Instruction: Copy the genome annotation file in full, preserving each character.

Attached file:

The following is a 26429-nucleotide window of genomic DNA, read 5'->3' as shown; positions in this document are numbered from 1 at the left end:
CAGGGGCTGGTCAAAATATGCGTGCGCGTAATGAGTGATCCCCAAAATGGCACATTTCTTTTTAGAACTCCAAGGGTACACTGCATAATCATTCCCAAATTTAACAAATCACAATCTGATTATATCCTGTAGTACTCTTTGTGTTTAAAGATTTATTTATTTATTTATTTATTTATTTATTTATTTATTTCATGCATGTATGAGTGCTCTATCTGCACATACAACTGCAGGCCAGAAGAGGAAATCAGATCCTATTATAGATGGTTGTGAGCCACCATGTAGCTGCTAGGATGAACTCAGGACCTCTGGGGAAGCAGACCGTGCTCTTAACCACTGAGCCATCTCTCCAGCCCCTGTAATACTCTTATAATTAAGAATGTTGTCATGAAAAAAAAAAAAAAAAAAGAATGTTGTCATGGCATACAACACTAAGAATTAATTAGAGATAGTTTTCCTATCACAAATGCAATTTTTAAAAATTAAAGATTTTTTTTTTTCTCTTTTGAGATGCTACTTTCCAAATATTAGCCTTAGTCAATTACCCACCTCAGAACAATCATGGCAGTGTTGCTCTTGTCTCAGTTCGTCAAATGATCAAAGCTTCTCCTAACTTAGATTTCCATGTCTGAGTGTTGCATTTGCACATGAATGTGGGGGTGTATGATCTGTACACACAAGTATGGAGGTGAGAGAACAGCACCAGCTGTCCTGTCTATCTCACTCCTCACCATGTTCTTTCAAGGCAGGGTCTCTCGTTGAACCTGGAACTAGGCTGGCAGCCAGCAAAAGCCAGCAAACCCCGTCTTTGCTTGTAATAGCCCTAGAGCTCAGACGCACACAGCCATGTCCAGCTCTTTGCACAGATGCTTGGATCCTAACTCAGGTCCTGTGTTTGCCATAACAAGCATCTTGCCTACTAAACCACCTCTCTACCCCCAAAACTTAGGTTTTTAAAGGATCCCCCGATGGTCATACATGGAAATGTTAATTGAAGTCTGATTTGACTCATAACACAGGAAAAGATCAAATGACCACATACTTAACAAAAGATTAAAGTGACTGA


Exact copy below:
The following is a 26429-nucleotide window of genomic DNA, read 5'->3' as shown; positions in this document are numbered from 1 at the left end:
CAGGGGCTGGTCAAAATATGCGTGCGCGTAATGAGTGATCCCCAAAATGGCACATTTCTTTTTAGAACTCCAAGGGTACACTGCATAATCATTCCCAAATTTAACAAATCACAATCTGATTATATCCTGTAGTACTCTTTGTGTTTAAAGATTTATTTATTTATTTATTTATTTATTTATTTATTTATTTCATGCATGTATGAGTGCTCTATCTGCACATACAACTGCAGGCCAGAAGAGGAAATCAGATCCTATTATAGATGGTTGTGAGCCACCATGTAGCTGCTAGGATGAACTCAGGACCTCTGGGGAAGCAGACCGTGCTCTTAACCACTGAGCCATCTCTCCAGCCCCTGTAATACTCTTATAATTAAGAATGTTGTCATGAAAAAAAAAAAAAAAAAAGAATGTTGTCATGGCATACAACACTAAGAATTAATTAGAGATAGTTTTCCTATCACAAATGCAATTTTTAAAAATTAAAGATTTTTTTTTTTCTCTTTTGAGATGCTACTTTCCAAATATTAGCCTTAGTCAATTACCCACCTCAGAACAATCATGGCAGTGTTGCTCTTGTCTCAGTTCGTCAAATGATCAAAGCTTCTCCTAACTTAGATTTCCATGTCTGAGTGTTGCATTTGCACATGAATGTGGGGGTGTATGATCTGTACACACAAGTATGGAGGTGAGAGAACAGCACCAGCTGTCCTGTCTATCTCACTCCTCACCATGTTCTTTCAAGGCAGGGTCTCTCGTTGAACCTGGAACTAGGCTGGCAGCCAGCAAAAGCCAGCAAACCCCGTCTTTGCTTGTAATAGCCCTAGAGCTCAGACGCACACAGCCATGTCCAGCTCTTTGCACAGATGCTTGGATCCTAACTCAGGTCCTGTGTTTGCCATAACAAGCATCTTGCCTACTAAACCACCTCTCTACCCCCAAAACTTAGGTTTTTAAAGGATCCCCCGATGGTCATACATGGAAATGTTAATTGAAGTCTGATTTGACTCATAACACAGGAAAAGATCAAATGACCACATACTTAACAAAAGATTAAAGTGACTGA